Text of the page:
The Best ‘Energy’ Foods
I transitioned myself over to plant-based eating over 7 years ago now. First off I started out by cutting out dairy, eggs, and fish. Last to go was oils. I started out eating plenty of green leafy vegetables (mostly silverbeet and kale purchased from the rather wonderful Otago Farmers Market down next to the train station on Saturdays) as recommended by Dr Esselstyn, but otherwise what I was eating was pretty much unchanged from what I was having before as a ‘vegetarian’, minus of course the animal products, oil, and with more of an emphasis on whole grains.
It all seemed to go quite smoothly initially, but fairly soon I noticed that I was often becoming hungry between meals, especially lunch and dinner. I also noticed that my energy levels weren’t brilliant. In the mornings though, I was having a bowl of wholegrain oats that I threw in the microwave with a half cup or so of frozen blueberries. I noticed that after this I’d get through the morning really well. I’d never feel hungry again until it was well time for lunch anyhow, which was fortunate because at Med school you’d never really know exactly when this was going to be. By this point fortunately also I’d been reading a bit of Dr McDougall’s work as well.
Dr McDougall really emphasises the importance of ‘starch’: foods like whole grains (brown rice, oats, wholemeal pasta, quinoa, barley), starchy veggies like potatoes, kumara, and pumpkin, and beans and legumes. In fact, he loves it so much that one of his best-known and most recent books is called ‘The Starch Solution’, and has a potato on the cover. Dr McDougall explains that ‘every large, successful population’ of people since the dawn of civilisation has relied on a ‘starch’ as their primary source of energy. For example, my own ancestors from Scotland relied heavily on oats. The Irish have the potato, in Asia, rice is a hugely important staple food, and the Maori brought the kumara with them all the way from Hawaiki to New Zealand. Dr McDougall in fact suggests that about 70% of any meal should be a starch, and certainly feels it should form the basis of any plant-based diet.
So I worked out pretty quickly that I needed to increase the amount of starch I was eating in order to increase my energy intake and get me through the day. I have based most of what I eat most of the time around one or more starches ever since those early few months and since then I’ve not had any problems with my energy levels while eating plant-based, in fact, I feel like my energy is better than it ever was.
What I have noticed is that it is so, so common for people to do exactly the same thing as I did when they start off eating plant-based. It’s too easy to think mostly about what we are cutting out and focus too heavily on the fruits and vegetables – after all, these are what we’re told are good for us, and what we imagine someone who’s ‘plant-based’ eats. But although they provide us with plenty of amazing nutrients, fruits and vegetables are simply way too low on energy to power us through the day.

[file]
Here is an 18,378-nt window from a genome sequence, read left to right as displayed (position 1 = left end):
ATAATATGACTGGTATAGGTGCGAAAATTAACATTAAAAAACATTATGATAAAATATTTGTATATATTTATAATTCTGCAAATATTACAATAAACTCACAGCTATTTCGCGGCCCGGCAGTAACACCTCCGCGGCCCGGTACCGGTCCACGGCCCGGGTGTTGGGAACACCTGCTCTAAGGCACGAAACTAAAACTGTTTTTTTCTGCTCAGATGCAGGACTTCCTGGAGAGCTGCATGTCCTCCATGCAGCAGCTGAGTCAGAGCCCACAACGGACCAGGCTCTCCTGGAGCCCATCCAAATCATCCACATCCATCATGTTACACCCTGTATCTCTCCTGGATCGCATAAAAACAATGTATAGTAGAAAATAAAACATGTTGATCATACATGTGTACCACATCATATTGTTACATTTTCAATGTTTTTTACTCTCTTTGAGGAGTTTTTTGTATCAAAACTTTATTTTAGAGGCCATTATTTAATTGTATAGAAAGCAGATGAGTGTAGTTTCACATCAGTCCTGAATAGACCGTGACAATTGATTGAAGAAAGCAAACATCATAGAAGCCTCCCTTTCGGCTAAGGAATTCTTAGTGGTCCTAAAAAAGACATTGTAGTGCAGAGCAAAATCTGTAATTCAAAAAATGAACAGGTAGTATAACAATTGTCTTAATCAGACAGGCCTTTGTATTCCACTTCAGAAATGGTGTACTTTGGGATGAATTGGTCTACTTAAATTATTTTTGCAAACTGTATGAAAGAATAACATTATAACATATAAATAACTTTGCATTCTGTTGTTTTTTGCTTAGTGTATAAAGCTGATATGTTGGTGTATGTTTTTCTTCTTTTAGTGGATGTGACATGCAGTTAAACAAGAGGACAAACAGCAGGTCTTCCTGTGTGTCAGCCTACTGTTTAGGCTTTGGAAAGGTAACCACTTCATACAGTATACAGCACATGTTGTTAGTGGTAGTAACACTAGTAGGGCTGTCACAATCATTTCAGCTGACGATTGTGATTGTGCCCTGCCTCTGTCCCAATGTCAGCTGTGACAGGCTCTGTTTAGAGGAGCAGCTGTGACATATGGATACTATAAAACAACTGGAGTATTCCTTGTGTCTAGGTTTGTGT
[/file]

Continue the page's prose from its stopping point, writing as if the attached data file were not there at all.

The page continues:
So unfortunately what often seems to end up happening is that people feel hungry and tired, just like I did. Perhaps because lack of energy in the diet is such a foreign concept, they start to wonder whether a plant-based way of eating is lacking in nutrients like protein or iron, or thinking that it’s just not going to work for them at all. Some may end up getting the energy they require from high-fat plant foods like nuts and seeds and avocados, and I do suspect this is one of the reasons why people become so attached to avocado in particular. But the best way to get your energy and still feel and look great is simply to add more starch.
At each meal you eat, think about where the starch is – if it’s not in there, chances are you’ll be hungry shortly after. This is why the standard salad isn’t a good meal idea. The reason it used to work is because that oil-based dressing was the energy equivalent of a couple scoops of ice-cream! Instead add some beans, potatoes, rice, or falafel. Choose a few starches or ‘energy foods’ that you like, or even just the one. Most of what I eat for energy is pasta, I’ve always really enjoyed it (even when I was a kid). I’ve actually found rice doesn’t keep me going long enough. But what works for you will depend on what you like eating and of course your own metabolism and activity levels. If you love potatoes or kumara then go with them. Over time you’ll work out what you enjoy, and very soon you’ll be snacking much less and feeling energised!
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